I Love You, Man
Dir John Hamburg UK (18+)
It’s been a steady rise to the top for Paul Rudd, from the teen heart-throbbery of Clueless to Lisa Kudrow’s arm candy in Friends, and from thankless sidekick roles for Judd Apatow to his starring turn in last year’s Role Models. And on the strength of his performance in I Love You, Man, it couldn’t happen to a more deserving chap: as Peter Klaven, the friendless ladies’ man on the lookout for a suitable best man for his upcoming nuptials, Rudd displays a rare comic sophistication and matinée charm.
The rest of the film doesn’t really measure up. The concept is solid, applying rusty romcom clichés to a tale of new-found masculine buddydom, although the plot is scatty, at least until Sydney – Jason Segel’s alpha male – arrives to shake Peter out of his premarital complacency.
But a film like I Love You, Man stands or falls on the strength of its characters. With scene-stealing appearances from the likes of JK Simmons and Jon Favreau, writer-director John Hamburg and his co-author Larry Levin cram the film with the kind of memorable, absurd cameos that betray Levin’s former employment as a Seinfeld writer. In less sure hands this parade of oddities could have become tiresome. Which only makes Rudd’s central performance more impressive, holding the entire edifice together by sheer force of personality.
Dhs85 at Virgin Megastore.
Dir Judd Apatow US (18+)
There’s an epidemic sweeping Hollywood. Call it ‘The Tarantino Effect’ or ‘Peter Jackson’s Syndrome’: as soon as a struggling director gets a whiff of success, they splurge out on that lavish, long-cherished personal project, be it ice-skating gorillas or an entire afternoon’s worth of Uma Thurman in a yellow jumpsuit. Judd Apatow deserves his bite at the cherry: The 40-Year-Old Virgin and Knocked Up sparked a revolution in American comedy, bringing charm, insight and fun back to a genre dominated by joyless fratboy antics. But were audiences really clamouring for a two-and-a-half hour Adam Sandler movie? In Funny People, Sandler is front and centre (isn’t he always?) as George Simmons, a legend of stand-up gone to seed in a succession of mainstream money-spinners. Diagnosed with a fatal blood disorder, he hires budding comic Ira Wright (Seth Rogen) as his assistant, and tries to work out where his life went off the rails.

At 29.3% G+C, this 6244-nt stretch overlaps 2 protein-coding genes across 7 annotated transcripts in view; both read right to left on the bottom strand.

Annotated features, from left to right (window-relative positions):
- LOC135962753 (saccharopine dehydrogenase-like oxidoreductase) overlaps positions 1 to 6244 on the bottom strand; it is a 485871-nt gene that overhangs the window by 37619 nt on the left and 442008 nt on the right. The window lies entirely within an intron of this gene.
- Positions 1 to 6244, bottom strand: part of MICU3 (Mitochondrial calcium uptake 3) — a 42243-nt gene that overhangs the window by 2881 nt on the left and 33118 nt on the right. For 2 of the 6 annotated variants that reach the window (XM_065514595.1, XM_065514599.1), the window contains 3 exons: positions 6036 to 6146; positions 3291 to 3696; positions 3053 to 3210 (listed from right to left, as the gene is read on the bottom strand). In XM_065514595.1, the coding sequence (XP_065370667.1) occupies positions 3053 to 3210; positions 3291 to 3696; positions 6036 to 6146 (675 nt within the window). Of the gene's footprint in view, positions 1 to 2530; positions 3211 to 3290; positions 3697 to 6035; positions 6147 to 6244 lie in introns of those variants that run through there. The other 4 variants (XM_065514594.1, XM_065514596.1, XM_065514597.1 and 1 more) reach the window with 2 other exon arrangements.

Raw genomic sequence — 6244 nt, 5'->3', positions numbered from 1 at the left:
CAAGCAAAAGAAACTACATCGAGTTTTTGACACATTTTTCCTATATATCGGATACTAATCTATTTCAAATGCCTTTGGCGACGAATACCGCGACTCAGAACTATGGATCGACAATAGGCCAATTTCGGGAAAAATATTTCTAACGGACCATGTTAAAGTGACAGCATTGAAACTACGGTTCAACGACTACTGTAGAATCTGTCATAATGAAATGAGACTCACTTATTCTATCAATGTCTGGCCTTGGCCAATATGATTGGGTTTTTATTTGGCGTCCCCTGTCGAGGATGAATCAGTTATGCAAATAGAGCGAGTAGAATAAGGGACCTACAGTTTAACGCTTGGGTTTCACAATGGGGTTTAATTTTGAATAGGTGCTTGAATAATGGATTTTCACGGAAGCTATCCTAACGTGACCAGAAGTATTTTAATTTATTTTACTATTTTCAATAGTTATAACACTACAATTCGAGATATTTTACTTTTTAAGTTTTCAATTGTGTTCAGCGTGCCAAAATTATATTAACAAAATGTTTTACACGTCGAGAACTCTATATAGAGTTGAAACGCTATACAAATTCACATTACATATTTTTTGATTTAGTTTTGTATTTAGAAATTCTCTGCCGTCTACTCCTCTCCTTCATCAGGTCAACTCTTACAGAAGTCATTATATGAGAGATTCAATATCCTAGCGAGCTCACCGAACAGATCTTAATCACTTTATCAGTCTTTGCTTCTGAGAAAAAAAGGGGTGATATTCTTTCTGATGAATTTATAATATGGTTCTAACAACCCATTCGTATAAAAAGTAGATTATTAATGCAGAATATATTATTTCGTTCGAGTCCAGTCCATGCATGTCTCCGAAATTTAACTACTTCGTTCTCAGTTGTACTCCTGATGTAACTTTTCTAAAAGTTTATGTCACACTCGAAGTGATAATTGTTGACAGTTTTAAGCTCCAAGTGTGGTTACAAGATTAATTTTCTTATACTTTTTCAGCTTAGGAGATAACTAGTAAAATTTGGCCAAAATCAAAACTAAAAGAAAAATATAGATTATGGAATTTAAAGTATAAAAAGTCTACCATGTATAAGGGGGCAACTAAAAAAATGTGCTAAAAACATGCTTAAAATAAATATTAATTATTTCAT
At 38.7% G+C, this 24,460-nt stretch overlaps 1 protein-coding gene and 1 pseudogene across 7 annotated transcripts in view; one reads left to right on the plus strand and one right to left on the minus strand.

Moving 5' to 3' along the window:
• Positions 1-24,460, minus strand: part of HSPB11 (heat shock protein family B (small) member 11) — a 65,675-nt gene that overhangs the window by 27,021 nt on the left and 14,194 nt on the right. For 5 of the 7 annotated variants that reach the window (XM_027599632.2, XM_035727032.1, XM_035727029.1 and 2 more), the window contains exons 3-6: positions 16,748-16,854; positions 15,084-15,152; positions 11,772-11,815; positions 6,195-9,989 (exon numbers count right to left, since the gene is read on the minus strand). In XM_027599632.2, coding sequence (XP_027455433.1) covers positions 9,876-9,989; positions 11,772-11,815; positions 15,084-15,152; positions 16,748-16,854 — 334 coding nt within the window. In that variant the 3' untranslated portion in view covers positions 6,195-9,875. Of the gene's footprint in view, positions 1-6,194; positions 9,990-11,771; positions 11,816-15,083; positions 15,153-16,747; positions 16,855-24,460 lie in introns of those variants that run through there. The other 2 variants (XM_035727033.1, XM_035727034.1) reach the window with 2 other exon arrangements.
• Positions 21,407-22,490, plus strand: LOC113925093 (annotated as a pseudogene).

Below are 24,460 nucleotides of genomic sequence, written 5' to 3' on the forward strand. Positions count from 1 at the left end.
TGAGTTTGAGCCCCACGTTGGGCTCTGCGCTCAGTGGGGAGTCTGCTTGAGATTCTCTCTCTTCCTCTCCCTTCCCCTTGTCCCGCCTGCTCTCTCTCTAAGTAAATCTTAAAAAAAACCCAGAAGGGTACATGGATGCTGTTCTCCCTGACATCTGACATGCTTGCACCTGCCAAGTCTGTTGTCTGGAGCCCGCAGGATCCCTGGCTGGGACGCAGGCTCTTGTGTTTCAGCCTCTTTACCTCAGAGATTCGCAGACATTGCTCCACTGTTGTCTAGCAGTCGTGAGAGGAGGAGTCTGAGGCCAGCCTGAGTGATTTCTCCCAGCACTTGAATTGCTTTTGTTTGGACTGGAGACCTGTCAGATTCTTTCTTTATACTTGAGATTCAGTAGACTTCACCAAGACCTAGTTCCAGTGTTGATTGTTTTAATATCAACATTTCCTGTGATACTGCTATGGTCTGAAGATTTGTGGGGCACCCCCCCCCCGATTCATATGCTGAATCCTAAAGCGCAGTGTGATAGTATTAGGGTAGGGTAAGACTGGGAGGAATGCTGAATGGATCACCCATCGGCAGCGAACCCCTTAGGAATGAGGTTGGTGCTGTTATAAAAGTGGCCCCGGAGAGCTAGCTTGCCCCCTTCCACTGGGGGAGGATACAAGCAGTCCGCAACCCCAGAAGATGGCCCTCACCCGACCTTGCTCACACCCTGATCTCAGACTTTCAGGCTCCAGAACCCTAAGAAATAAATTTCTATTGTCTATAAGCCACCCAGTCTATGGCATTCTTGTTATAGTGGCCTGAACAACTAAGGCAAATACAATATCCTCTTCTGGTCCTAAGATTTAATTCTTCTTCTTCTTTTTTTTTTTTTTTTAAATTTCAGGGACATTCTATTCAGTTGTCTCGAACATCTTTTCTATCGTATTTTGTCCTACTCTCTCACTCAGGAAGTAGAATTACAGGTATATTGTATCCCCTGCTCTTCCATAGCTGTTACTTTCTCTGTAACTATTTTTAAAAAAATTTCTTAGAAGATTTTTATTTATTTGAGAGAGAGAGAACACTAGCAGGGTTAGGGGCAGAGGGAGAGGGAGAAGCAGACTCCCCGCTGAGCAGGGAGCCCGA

There’s much more to Funny People than a brief synopsis can contain, including a great deal of soul-searching and self-exploration as well as righteous gags and celebrity cameos (Eminem! Sarah Silverman! James Taylor?). And that’s the problem: there’s too much here for one movie. Apatow’s plotting, so streamlined in the past, has become flabby and undisciplined, as what seems to be a straightforward tale of mortality and redemption gradually becomes bogged down by unnecessary characters and outright schmaltz, staggering to an unsatisfying conclusion. This is a generous, goodhearted, enjoyable movie, loaded with memorable characters and genuine wit. But there’s such a thing as giving a little too much.
Dhs85 at Virgin Megastore.